IMF Reviews Ghana’s Growth Forecast

The International Monetary Fund (IMF) has started the process to validate data to enable it to revise upwards its growth forecast for Ghana.

This is after it has satisfied itself that the economy will grow stronger than initially projected, based on recent developments and provisional data.

The fund has started consultations with some relevant state institutions to obtain and validate data to feed into its revision of the country’s economic outlook, especially the growth position.

The Ghana Resident Representative of the IMF, Dr Albert Touna Mama, told the Daily Graphic’s specialised programme on banking and finance, Banking & More, last Thursday that the fund was optimistic that the economy would grow around two per cent — above the IMF's earlier forecast of 0.9 per cent and the government's target of 1.5 per cent.

The fund had earlier cut its growth forecast for Ghana from 6.1 per cent at the beginning of the year to 1.5 per cent in April, before dropping it further to 0.9 per cent around June.


Areas covered

Dr Touna Mama was responding to a range of questions on Ghana’s economy, including the impact of the coronavirus disease (COVID-19) pandemic on growth and debt, the utilisation of the IMF’s $1 billion loan to the country and its take on the state of the economy before and after the December general election.

In the interview, which is scheduled to be broadcast at 9. a.m. today and Thursday, the resident representative also expressed a view on whether or not the IMF expected Ghana to return to the Bretton Woods institution next year for technical and financial support in managing the economy.

GSS data

Commenting on the impact of the COVID-19 on growth, Dr Touna Mama said from the onset, the IMF was convinced that economic growth in Ghana would remain in the positive territory for 2020, although the fluid and uncertain nature of the situation made it difficult to be exact on projections.

Giving the bases for the fund's brighter prospects for the economy lately, he said data from the Ghana Statistical Service (GSS) showed that the COVID-19 shock on the economy was lower than initially feared.

He said while the 3.2 per cent contraction in growth for the second quarter did not come as a surprise, the rate of negative growth was lower than previously anticipated.

“Our current forecast is that the collapse of economic activities in the second quarter will be larger than what we are seeing. So, in that context, we are currently thinking about revising upwards our growth projections that currently stand at 0.9 per cent for 2020.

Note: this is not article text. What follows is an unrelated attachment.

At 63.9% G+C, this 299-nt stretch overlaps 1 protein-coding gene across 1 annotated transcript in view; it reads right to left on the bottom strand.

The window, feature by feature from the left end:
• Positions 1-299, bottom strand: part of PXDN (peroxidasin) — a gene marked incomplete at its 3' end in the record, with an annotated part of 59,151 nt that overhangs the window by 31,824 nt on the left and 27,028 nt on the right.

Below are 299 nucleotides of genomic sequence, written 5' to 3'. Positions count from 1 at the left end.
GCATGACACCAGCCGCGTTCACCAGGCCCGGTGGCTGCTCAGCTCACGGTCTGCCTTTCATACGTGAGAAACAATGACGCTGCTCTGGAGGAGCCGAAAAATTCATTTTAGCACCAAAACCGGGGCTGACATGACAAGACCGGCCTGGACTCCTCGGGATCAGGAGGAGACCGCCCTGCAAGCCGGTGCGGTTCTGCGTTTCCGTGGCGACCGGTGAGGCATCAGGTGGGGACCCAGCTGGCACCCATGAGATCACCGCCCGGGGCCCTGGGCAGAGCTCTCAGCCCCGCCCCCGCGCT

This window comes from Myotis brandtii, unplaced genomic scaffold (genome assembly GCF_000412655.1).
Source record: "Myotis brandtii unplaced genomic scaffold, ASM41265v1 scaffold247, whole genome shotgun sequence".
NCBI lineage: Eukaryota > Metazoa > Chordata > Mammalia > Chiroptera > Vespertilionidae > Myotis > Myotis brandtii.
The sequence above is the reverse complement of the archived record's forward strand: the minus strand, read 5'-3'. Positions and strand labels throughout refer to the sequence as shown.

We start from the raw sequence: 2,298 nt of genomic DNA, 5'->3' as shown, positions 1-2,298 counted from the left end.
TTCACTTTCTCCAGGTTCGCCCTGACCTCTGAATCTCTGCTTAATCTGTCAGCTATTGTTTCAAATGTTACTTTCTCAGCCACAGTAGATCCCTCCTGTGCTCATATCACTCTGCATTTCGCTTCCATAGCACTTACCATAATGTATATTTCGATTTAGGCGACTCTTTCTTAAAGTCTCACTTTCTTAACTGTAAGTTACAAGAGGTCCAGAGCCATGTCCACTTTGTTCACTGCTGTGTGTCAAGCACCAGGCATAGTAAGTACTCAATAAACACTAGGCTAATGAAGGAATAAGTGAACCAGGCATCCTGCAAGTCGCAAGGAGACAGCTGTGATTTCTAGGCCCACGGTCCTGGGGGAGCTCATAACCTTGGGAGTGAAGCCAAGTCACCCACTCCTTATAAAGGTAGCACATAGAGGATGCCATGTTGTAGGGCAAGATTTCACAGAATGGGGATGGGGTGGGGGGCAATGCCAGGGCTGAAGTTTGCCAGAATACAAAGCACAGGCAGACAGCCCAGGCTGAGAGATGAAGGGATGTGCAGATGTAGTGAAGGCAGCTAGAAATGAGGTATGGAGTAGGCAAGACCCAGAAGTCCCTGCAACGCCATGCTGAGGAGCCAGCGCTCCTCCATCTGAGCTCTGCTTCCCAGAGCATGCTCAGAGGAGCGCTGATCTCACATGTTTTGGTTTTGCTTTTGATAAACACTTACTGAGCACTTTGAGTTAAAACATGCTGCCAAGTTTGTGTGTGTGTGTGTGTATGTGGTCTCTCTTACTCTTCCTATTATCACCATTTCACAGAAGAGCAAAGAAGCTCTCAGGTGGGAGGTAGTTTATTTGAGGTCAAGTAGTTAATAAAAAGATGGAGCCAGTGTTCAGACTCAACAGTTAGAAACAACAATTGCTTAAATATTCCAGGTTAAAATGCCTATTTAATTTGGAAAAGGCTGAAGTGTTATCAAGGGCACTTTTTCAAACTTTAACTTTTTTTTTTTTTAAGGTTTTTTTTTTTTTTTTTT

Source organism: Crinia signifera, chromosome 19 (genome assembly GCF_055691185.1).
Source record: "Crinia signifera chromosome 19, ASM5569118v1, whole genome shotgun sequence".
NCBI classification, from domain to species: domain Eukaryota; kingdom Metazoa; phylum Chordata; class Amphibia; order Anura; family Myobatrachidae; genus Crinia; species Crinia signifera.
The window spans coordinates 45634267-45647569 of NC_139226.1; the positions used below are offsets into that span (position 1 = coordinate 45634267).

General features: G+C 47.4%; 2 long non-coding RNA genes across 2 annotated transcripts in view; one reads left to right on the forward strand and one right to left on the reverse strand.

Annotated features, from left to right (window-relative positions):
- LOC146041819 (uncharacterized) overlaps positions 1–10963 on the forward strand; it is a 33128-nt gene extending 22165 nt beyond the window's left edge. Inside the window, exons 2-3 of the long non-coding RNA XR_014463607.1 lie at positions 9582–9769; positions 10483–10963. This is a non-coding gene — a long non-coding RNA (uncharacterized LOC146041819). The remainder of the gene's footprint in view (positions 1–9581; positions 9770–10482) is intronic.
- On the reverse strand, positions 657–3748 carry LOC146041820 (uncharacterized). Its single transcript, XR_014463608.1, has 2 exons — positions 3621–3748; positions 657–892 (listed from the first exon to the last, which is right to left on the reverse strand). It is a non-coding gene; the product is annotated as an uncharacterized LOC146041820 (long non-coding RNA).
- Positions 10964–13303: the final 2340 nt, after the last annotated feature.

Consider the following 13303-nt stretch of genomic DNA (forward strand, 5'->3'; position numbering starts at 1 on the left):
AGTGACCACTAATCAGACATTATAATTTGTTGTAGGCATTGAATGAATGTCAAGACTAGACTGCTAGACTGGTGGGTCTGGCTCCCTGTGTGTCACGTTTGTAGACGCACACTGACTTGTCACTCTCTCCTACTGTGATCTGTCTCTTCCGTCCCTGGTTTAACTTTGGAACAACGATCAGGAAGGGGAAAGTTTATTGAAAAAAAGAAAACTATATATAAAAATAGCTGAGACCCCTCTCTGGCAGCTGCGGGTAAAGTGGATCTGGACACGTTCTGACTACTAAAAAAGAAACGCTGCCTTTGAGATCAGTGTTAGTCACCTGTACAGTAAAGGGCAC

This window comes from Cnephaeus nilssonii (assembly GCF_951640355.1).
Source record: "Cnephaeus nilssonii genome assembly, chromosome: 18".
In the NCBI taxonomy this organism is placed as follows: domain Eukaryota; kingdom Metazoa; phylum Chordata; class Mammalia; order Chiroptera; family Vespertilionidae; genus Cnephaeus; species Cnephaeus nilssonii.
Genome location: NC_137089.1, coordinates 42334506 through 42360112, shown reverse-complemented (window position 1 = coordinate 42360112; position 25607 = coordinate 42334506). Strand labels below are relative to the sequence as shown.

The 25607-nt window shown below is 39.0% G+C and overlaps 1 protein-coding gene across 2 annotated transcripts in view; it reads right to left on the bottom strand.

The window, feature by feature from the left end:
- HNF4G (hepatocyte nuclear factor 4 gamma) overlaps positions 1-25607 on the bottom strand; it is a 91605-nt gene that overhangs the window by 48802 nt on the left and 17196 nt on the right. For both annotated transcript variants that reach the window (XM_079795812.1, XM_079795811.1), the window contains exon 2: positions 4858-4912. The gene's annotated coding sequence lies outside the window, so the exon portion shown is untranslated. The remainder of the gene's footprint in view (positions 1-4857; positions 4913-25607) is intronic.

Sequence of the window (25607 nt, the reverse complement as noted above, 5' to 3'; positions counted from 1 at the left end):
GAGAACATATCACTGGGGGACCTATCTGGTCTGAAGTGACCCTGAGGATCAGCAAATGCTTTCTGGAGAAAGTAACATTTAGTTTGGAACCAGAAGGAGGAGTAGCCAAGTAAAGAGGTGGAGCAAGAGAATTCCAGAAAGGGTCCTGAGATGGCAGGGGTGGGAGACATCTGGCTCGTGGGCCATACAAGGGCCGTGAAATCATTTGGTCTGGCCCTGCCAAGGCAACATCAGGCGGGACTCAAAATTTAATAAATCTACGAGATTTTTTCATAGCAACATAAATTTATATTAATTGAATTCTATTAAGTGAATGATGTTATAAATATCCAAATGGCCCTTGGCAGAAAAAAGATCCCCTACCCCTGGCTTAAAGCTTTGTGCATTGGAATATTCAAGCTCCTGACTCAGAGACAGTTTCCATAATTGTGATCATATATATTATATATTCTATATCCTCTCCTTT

“There is a chance that we may revise that below two per cent, but we need to see the data,” he said, noting that the upward revision in growth would be a direct implication of the release of the data by the GSS.

Dr Touna Mama added that the fund expected growth in the third quarter to be better than that of the second quarter.

Key drivers

Beyond the GSS data, he said, the fund had noticed significant increases in economic activities and a pick-up of business recovery recently.

He said Google mobility data had indicated increased activities in urban areas throughout the country, signifying an appreciable return to normalcy.

On the areas that could drive the expected strong growth, Dr Touna Mama mentioned information and communications technology (ICT) and digital services, pharmaceutical and health services, agriculture and manufacturing as some of the key areas that the fund expected to drive growth.

Expenditures

Touching on public spending, the resident representative said it was commendable that the government found a fine balance between spending to contain the virus and its impact on lives and spending on previously budgeted items.

He said the several rigidities in the budget meant that the government had less space to navigate around as far as public spending was concerned.

He, however, said Ghana should start finding creative ways of sharing the financial burden of the pandemic with the current generation, instead of putting it on future generations through loans.

“In the medium term, there will definitely be merit in having more burden sharing, reviewing perhaps the social contract to ensure that the burden is not just on future generations, because that is what debt is doing.

“Perhaps there is room to bring the burden on to this current generation,” Dr Touna Mama said.





 
 
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